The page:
A Chicago couple that is planning on packing up their business and leaving Chicago because of what they say are threats, intimidation and bullying based on their political beliefs has been in the news a lot lately, but part of their story is disingenuous.
For the last two years, Suzanne Monk and her husband Alexander Duvel have opened and operated Worlds of Music, a music store featuring instruments from all over the world, located at 4161 N. Damen Ave. According to a March 17 letter to the editor in Crain’s Chicago Business written by Monk, both her and her husband have been subjected to steady bullying since the couple’s personal politics have become public knowledge. Both supported Donald Trump in his successful campaign for president this year, a fact they say would have been kept with them had they not been “outed” as Trump supporters after a debate Duvel had in the comments section of a Facebook post after Trump’s cancelled rally at UIC in March 2016.
After being “outed,” Duvel and Monk claim that they received threats against their business on social media, have lost personal friends and have lost business from musicians who “don’t want to be guilty by association.” They said they never brought politics into their store in any way before or since their ordeal began and now plan to close their business at the end of April and move to another, more tolerant town.
I visited Monk and Duvet at Worlds of Music on Monday. They occupy a large corner store filled with obscure instruments — African drums, ukuleles, sitars, caters, rondadors, violins, guitars and more. Talking to Monk, she still claims that her trouble began when a former customer got into a Facebook debate with her and posted negative things about the couple on social media for supporting Trump. However, Monk was pictured by UPI at the March 2016 rally wearing a Uncle Sam type hat and having a flag featuring Trump’s campaign slogan — Make America Great Again — draped across her back like a cape. In addition, she was quoted by name and identified herself as a music store owner in a March 12, 2016 Washington Post article about the rally that was cancelled the evening before. So, needless to say, her claim that she was “outed” seems to be a stretch.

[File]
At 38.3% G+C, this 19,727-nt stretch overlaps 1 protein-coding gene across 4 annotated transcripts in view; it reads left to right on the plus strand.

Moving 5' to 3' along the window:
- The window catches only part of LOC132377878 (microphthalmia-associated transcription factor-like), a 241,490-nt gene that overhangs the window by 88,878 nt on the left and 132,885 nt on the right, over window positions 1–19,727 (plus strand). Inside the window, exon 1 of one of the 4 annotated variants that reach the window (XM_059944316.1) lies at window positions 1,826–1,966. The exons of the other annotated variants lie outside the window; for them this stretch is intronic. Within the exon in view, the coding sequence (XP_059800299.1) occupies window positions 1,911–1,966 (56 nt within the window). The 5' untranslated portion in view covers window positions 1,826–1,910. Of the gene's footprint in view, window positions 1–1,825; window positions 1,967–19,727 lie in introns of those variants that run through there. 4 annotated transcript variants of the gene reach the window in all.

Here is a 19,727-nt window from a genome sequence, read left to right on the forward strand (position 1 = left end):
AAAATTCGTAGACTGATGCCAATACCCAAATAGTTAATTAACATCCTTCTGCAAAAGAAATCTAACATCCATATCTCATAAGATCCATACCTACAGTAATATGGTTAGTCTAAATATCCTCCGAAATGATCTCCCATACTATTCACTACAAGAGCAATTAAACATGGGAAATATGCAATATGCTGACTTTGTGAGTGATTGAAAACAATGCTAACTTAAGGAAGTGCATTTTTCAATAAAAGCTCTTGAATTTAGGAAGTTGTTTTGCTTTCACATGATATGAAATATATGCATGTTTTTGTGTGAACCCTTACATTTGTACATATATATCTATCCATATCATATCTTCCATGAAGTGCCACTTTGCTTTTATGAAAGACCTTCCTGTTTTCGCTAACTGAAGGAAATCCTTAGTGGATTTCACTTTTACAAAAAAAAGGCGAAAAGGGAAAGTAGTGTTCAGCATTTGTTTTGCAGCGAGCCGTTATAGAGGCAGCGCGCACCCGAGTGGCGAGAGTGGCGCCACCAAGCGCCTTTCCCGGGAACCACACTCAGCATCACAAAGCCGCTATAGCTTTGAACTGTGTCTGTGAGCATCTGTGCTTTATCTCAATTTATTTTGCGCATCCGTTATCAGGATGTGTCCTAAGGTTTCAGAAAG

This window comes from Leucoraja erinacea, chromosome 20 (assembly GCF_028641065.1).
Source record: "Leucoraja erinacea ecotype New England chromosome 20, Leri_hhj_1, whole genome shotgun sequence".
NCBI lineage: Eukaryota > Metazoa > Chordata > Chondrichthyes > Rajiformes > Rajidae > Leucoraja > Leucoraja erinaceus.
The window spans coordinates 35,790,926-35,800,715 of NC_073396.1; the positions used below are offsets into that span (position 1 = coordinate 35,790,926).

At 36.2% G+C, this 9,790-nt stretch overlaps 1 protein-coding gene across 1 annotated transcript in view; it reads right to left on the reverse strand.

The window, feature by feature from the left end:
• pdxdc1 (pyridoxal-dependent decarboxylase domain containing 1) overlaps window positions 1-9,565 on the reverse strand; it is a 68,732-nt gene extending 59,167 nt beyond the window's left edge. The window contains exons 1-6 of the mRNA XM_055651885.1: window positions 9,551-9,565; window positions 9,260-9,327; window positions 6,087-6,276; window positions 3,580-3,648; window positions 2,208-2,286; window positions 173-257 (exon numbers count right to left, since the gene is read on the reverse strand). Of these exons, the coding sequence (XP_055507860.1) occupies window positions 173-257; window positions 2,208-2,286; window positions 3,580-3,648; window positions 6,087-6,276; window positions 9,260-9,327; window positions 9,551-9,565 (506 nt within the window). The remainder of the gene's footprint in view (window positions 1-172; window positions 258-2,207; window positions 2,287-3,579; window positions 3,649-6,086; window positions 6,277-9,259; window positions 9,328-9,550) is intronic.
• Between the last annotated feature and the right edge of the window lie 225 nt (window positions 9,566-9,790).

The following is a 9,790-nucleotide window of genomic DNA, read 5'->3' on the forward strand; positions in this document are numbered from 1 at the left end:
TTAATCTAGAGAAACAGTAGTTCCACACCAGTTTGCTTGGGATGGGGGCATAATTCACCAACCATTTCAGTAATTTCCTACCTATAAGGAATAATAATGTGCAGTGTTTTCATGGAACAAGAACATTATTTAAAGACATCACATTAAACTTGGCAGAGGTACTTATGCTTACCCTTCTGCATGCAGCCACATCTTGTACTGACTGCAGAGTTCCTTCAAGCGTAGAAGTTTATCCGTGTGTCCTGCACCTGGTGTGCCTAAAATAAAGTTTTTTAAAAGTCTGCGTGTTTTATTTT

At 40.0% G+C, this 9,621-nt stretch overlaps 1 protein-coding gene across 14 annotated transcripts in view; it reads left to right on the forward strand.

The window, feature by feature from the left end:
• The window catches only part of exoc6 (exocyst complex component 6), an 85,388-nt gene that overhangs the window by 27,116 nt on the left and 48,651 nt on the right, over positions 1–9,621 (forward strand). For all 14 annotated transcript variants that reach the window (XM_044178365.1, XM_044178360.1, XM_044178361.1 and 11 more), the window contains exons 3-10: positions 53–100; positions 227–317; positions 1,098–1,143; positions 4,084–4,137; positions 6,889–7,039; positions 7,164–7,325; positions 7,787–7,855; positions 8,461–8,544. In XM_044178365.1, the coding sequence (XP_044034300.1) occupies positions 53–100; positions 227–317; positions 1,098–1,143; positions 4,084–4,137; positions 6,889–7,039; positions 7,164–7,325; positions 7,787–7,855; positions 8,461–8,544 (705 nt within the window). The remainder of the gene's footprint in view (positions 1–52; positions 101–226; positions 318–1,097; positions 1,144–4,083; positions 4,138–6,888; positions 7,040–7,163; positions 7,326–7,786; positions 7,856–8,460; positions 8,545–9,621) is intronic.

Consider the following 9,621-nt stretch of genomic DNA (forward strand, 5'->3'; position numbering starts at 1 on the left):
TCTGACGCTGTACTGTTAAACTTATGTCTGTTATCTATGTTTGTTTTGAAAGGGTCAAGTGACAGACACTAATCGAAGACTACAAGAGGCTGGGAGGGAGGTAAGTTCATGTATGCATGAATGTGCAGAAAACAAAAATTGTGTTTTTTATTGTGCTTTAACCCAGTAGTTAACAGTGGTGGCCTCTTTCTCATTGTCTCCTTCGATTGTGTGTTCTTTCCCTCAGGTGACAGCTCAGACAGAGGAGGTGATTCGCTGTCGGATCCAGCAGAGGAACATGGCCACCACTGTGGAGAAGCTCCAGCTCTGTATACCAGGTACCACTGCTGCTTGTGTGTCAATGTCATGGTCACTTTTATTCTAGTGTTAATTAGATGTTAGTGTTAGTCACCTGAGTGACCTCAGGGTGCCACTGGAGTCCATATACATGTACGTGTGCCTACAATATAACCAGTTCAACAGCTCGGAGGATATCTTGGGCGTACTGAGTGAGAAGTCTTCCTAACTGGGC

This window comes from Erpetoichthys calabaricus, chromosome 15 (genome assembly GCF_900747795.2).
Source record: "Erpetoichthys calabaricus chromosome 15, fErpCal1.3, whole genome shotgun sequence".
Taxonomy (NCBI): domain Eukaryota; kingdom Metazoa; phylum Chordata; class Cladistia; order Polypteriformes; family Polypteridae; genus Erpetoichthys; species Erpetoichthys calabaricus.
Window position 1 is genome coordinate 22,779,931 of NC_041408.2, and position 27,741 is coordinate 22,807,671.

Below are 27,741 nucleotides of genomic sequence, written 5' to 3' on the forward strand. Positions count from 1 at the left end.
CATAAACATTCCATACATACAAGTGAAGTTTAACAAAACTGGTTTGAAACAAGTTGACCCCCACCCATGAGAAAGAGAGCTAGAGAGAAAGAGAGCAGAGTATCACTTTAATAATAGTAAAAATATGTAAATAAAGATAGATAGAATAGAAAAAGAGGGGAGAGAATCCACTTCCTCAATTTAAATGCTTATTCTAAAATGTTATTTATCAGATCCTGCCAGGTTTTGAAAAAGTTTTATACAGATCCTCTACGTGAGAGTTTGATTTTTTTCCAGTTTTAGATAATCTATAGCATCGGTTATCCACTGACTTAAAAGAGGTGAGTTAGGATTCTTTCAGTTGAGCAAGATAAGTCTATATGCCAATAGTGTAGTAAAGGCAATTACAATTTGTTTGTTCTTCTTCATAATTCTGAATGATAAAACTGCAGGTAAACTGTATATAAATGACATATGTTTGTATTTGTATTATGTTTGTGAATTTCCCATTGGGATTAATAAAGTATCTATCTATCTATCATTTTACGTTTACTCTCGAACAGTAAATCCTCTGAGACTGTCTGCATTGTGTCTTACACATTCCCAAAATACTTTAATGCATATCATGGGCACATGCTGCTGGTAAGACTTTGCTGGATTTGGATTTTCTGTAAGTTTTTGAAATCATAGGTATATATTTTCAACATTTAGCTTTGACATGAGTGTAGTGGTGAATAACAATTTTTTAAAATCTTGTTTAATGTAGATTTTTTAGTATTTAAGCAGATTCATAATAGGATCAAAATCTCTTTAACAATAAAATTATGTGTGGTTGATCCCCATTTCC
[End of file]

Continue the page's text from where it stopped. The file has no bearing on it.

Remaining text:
Since the election, I have seen Duvel and Monk at a couple anti-Trump rallies that I covered for Reuters and talked to them both at an February 20 event called “Not My President’s Day” that was held across the river from Trump Tower Chicago at Wacker Drive and Wabash Avenue. I remember them well for two reasons, the first being that they were two of only three or four Trump supporters at a rally with approximately 1,500 anti-Trump protesters, and because they respected the crowd that did not agree with them. Monk was the more vocal of the two, wearing her Uncle Sam hat and carrying the Trump flag along with a megaphone as Duvel stood by her side. At one point, the crowd was taunting them pretty hard and I actually informed a Chicago Police Sergeant that I got to know from covering a lot of similar protests that there may be trouble. Nothing ended up happening and I figured that would be the last time I ever ran into Monk and Duvel, until the news this week.
On Monday when I walked into their shop they both remembered me from that day in February. I arrived at the same time as a local NBC 5 cameraman and field producer and asked a few basic questions before allowing NBC 5 do their thing, correctly assuming that they wouldn’t be digging deeper than the narrative put out by Monk in her letter to Crain’s. My motive for letting them finish before me was simple, I didn’t want competing reporters to hear my line of questioning and be tipped that this story may not be as straightforward as the one Monk and Duvel are selling.
To be sure, I’m not saying Monk and Duvel have not been bullied or harassed. But the fact that they have started a GoFundMe campaign (their third in two years) to try and raise $30,000 to move strikes a sour note with me. As of this writing, the campaign has raised $16,400. When I was there, a man named William Tedtman stopped in, having heard the story from the local news. Tedtman, who works as a commercial glazer, said he was working nearby and wanted to offer support and planned to donate to the couple’s GoFundMe campaign. Not being a musician, Tedtman said he had never heard of the store before the story got out.
“I think what has happened to them is horrible,” Tedtman said.
Perhaps illustrating the divisiveness of the election, another man walked by while I was there and seeing the NBC 5 van, wondered aloud, “They are doing another story about those assholes?”